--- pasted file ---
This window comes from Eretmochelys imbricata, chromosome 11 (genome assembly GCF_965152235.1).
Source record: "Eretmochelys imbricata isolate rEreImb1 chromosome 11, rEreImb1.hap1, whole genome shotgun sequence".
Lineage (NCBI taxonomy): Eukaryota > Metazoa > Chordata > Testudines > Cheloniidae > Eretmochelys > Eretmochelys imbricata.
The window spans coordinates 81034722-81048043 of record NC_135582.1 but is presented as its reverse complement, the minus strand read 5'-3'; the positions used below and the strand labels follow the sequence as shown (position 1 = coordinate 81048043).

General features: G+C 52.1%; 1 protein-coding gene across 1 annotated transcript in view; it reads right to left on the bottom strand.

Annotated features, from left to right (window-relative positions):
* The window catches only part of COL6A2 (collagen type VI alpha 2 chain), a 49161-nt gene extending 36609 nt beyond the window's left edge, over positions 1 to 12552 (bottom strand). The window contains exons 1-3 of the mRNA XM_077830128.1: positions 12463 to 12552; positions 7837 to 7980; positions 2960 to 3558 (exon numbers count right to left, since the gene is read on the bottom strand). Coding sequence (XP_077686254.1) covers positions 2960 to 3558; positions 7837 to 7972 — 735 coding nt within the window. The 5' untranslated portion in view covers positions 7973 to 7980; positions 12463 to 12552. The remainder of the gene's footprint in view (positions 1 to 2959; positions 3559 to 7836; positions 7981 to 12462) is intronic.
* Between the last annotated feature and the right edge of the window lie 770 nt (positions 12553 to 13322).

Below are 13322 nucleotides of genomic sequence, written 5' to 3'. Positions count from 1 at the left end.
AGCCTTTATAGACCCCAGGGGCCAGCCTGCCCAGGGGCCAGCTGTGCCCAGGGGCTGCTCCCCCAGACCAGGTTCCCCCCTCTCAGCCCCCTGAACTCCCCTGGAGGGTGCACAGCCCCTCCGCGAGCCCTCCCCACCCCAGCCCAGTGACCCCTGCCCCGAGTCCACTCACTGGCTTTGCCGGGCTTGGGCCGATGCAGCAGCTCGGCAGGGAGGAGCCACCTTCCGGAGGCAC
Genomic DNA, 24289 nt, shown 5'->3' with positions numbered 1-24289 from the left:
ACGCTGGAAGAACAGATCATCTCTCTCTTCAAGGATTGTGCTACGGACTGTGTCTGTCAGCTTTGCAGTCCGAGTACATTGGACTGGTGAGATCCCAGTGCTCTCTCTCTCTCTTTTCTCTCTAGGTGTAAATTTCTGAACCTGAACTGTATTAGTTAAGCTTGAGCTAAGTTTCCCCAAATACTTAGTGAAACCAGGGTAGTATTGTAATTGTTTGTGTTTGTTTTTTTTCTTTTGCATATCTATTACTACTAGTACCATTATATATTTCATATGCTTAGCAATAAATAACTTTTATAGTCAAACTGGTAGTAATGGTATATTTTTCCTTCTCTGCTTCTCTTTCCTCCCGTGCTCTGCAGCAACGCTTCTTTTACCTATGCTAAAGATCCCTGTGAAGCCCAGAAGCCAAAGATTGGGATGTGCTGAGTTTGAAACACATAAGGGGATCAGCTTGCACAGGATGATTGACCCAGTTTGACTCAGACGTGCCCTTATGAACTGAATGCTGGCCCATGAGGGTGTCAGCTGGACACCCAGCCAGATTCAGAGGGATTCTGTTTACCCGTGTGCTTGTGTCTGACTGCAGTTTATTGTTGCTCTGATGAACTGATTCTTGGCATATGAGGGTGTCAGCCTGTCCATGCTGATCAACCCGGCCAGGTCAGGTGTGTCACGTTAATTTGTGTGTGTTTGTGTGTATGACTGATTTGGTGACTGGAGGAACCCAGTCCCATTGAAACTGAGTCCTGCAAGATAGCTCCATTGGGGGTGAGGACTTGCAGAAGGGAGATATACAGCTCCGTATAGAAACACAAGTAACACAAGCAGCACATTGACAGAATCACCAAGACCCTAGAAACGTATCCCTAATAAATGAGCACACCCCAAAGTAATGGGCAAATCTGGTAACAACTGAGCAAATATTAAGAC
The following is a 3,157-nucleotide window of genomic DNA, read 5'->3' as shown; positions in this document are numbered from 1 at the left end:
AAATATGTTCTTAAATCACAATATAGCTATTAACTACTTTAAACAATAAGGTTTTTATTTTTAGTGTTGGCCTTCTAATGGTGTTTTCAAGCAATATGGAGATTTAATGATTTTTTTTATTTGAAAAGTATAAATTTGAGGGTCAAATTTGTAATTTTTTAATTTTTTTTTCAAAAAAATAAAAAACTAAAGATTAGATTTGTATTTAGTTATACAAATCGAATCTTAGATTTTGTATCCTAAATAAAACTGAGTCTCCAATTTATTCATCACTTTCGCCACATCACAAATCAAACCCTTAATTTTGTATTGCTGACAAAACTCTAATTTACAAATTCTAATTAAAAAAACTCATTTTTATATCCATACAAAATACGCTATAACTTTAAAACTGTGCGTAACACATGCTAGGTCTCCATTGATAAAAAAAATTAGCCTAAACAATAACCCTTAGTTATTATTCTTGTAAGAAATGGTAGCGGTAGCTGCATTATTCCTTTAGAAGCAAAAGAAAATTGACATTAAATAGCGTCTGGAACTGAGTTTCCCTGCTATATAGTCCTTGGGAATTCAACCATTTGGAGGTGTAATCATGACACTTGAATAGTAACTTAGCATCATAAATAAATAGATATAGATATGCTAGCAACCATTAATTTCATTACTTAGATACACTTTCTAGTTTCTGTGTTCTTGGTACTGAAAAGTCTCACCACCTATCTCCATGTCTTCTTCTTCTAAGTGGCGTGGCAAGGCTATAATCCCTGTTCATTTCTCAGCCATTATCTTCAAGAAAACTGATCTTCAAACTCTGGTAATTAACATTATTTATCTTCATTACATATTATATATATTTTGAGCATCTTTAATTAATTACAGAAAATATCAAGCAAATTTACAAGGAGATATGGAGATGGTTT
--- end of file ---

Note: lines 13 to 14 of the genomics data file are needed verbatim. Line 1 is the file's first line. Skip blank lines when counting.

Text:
The following is a 3,157-nucleotide window of genomic DNA, read 5'->3' as shown; positions in this document are numbered from 1 at the left end:
AAATATGTTCTTAAATCACAATATAGCTATTAACTACTTTAAACAATAAGGTTTTTATTTTTAGTGTTGGCCTTCTAATGGTGTTTTCAAGCAATATGGAGATTTAATGATTTTTTTTATTTGAAAAGTATAAATTTGAGGGTCAAATTTGTAATTTTTTAATTTTTTTTTCAAAAAAATAAAAAACTAAAGATTAGATTTGTATTTAGTTATACAAATCGAATCTTAGATTTTGTATCCTAAATAAAACTGAGTCTCCAATTTATTCATCACTTTCGCCACATCACAAATCAAACCCTTAATTTTGTATTGCTGACAAAACTCTAATTTACAAATTCTAATTAAAAAAACTCATTTTTATATCCATACAAAATACGCTATAACTTTAAAACTGTGCGTAACACATGCTAGGTCTCCATTGATAAAAAAAATTAGCCTAAACAATAACCCTTAGTTATTATTCTTGTAAGAAATGGTAGCGGTAGCTGCATTATTCCTTTAGAAGCAAAAGAAAATTGACATTAAATAGCGTCTGGAACTGAGTTTCCCTGCTATATAGTCCTTGGGAATTCAACCATTTGGAGGTGTAATCATGACACTTGAATAGTAACTTAGCATCATAAATAAATAGATATAGATATGCTAGCAACCATTAATTTCATTACTTAGATACACTTTCTAGTTTCTGTGTTCTTGGTACTGAAAAGTCTCACCACCTATCTCCATGTCTTCTTCTTCTAAGTGGCGTGGCAAGGCTATAATCCCTGTTCATTTCTCAGCCATTATCTTCAAGAAAACTGATCTTCAAACTCTGGTAATTAACATTATTTATCTTCATTACATATTATATATATTTTGAGCATCTTTAATTAATTACAGAAAATATCAAGCAAATTTACAAGGAGATATGGAGATGGTTT